- Vestibular Test: Allows a doctor to find out if a patient’s nerve balance is intact.
- Tearing Test: Offers insights into a patient’s ability to produce tears.
- CT Scan: Produces an image of a patient’s neck and temporal bone to help a doctor determine if tumors or trauma are present.
- MRI: Generates an image of a patient’s internal auditory canal and brain and allows a doctor to determine if an acoustic neuroma or other tumors are present.
- Electrophysiologic Test: Involves the study of electrical flow to a patient’s heart.
A doctor only recommends Bell’s palsy tests for a pregnant women if they are believed to be safe for both the mother-to-be and her unborn baby. Once Bell’s palsy testing is performed, a doctor can then provide the patient with a personalized treatment recommendation.
How Is Bell’s Palsy Treated?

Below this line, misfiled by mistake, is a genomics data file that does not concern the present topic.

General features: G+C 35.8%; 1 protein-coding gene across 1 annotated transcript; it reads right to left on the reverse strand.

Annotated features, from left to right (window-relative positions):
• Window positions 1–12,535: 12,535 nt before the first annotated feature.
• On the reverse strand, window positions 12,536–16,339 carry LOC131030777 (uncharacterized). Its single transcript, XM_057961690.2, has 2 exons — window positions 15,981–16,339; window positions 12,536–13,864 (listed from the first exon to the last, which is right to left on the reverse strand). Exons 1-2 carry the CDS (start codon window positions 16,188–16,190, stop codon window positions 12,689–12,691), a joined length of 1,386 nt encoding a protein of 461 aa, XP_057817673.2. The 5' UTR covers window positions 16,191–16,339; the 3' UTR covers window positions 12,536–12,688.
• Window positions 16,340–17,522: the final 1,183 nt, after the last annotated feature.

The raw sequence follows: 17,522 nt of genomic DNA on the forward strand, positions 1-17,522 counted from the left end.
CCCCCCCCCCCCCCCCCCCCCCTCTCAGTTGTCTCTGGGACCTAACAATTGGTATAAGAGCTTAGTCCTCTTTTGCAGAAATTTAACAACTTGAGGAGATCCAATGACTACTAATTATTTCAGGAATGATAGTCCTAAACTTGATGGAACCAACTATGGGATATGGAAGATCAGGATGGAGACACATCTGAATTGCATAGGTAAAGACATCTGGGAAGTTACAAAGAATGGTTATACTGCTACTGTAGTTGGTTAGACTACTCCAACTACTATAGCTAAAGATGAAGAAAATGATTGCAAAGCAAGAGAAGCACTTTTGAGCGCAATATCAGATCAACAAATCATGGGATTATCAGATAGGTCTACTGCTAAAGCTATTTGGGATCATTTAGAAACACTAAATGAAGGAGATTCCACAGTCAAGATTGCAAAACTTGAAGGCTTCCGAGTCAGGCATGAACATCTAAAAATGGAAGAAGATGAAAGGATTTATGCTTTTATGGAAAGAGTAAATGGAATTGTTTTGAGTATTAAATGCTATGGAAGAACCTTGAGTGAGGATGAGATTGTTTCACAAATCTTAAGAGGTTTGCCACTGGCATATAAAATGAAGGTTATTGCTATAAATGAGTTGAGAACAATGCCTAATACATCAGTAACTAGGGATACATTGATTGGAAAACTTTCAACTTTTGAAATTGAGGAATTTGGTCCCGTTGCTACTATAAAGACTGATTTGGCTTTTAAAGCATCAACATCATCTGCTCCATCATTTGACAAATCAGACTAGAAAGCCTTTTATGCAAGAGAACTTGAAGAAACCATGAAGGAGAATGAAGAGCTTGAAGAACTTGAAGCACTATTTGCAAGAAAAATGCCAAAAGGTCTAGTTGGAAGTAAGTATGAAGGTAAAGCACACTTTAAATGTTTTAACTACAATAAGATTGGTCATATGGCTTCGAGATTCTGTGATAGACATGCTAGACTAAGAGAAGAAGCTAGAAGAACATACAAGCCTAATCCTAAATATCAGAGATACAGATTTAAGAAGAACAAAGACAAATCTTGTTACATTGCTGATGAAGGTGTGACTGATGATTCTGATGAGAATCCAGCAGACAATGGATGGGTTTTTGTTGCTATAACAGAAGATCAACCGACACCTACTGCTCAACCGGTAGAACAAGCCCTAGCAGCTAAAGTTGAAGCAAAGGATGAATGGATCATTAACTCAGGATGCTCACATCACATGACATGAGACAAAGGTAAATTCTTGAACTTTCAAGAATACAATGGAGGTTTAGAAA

Bell’s palsy can affect individuals in different ways, and each treatment plan must be tailored to the patient. Initially, a doctor sometimes recommends the use of high-dose steroids and antiviral medications to help reduce Bell’s palsy symptoms. But if Bell’s palsy symptoms continue to persist after medications are prescribed, surgery may be required.
Selective neurolysis is a revolutionary Bell’s palsy surgery developed by Dr. Babak Azizzadeh, a globally recognized facial plastic and reconstructive surgeon. During a selective neurolysis procedure, Dr. Azizzadeh maps out a patient’s facial nerves via intraoperative electromyography, then reduces activity of the facial nerves that otherwise hamper the smile mechanism. Finally, Dr. Azizzadeh releases the platysma muscle in the patient’s mouth, which enables this individual to naturally smile, frown and make other facial expressions.
Along with selective neurolysis, a “supercharging” procedure is available to help patients coping with Bell’s palsy. This procedure simultaneously helps a patient strengthen weak smile muscles and maintain their basic function.